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“Five years ago, Antoinette Nausikaä decided she wanted to observe mountains. In the middle of her frantic urban life she developed a need for stillness and solitude, and she was convinced that mountains were the place to go.
Soon however, she discovered that ‘pure’ silence and solitude were nowhere to be found. Looking for the timeless spirit of the mountains, she found fleeting traces of human existence everywhere.
She lived and worked on and around eight ancient mountains in Europe and Asia, each one of them a sacred icon and a pilgrimage destination. She travelled to Mount Fuji (JP), Olympus (GR), Ararat (TR) and the five most sacred mountains in China, the Wǔyuè. She observed them, climbed them, photographed, made drawings and dug in the earth for clay to make small sculptures.
And so, almost casually, her quest developed into an investigation and presentation of one of the most pressing philosophical themes of this moment: the Anthropocene. The Anthropocene, as interpreted by many authoritative contemporary philosophers, deals with the idea that man and nature are fundamentally separated. An idea that is a typical product of nineteenth-century Romanticism, but is now considered to be out-of-dates. After all, our human presence is omnipresent, visible even in the geographical layers of the Earth.”
Living and working on or near some of the holy mountains (Olympus, Ararat, Mount Fuji and others) the author searched for stillness and solitude and came back with photographs, line drawings and clay figurines; the colour photographs capture the hallowed subjects we expect from a trip to the holiest mountain on this planet, the stilled beauty of tree-covered rocky slopes, ancient mossy trees and trickling brooks, the incense, ribbons and other offerings left on these sites, but Nausikaä also captures the more mundane sights she encountered and she does so with equal attention to detail: graffiti-covered swings in a playground, a washed-up pair of trainers on a beach, the remnants of a cup of tea on a café table or a dog sleeping on a sun-warmed pavement, throughout the book Nausikaä offers short reflective comments on her journey and the sights and people she encountered.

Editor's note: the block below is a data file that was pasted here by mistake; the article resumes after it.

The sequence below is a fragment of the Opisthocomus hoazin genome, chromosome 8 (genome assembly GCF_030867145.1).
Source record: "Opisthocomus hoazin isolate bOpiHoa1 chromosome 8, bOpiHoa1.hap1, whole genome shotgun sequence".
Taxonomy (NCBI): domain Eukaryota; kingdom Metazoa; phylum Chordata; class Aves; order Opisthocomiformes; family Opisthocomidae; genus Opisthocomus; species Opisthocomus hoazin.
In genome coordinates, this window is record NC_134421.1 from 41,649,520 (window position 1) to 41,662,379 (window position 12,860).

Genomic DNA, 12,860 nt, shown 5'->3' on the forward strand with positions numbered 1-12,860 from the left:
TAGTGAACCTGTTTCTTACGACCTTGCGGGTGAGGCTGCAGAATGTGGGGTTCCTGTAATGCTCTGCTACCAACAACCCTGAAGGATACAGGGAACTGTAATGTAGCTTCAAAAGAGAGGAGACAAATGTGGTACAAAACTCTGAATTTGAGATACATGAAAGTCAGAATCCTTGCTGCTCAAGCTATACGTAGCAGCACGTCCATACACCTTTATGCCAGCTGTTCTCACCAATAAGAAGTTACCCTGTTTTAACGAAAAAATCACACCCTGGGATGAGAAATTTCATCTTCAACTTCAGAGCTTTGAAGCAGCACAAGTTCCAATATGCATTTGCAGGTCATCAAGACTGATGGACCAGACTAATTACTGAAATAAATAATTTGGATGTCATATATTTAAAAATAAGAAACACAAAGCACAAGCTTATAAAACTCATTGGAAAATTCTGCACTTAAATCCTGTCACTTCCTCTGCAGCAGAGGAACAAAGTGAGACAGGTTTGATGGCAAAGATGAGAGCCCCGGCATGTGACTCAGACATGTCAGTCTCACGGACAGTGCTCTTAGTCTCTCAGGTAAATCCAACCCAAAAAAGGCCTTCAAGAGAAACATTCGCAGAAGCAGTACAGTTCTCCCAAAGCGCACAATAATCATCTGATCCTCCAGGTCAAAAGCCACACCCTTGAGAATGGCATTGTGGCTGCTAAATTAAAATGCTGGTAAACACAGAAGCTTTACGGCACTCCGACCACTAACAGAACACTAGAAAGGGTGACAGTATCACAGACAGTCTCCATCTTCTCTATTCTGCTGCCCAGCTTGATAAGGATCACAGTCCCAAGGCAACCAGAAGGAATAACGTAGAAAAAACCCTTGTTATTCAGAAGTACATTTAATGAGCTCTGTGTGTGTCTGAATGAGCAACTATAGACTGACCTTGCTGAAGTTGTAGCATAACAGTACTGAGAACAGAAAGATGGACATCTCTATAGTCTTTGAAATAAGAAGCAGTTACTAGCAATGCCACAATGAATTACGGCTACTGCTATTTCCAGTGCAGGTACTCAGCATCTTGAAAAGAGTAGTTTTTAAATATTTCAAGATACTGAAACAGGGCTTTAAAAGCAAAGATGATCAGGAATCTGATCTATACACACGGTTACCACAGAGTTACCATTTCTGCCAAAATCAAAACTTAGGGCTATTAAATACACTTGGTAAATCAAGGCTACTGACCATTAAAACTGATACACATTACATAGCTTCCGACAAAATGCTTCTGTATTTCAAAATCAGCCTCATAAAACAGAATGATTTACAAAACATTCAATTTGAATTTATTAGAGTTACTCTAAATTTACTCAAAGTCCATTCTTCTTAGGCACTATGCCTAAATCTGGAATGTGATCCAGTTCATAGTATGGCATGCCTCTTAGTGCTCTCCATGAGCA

The feeling you are left with having leafed through the pictures in this book, is that we should not just reserve all our wonder and curiosity for the objects and situations encountered on the peaks of holy mountains, but that we should also open ourselves to the small miracles occurring every day in the shadows of these mountains or in other prosaic, unelevated places, soft cover, 27 x 21 cm, 180 pages, ed/500, Ghent 2018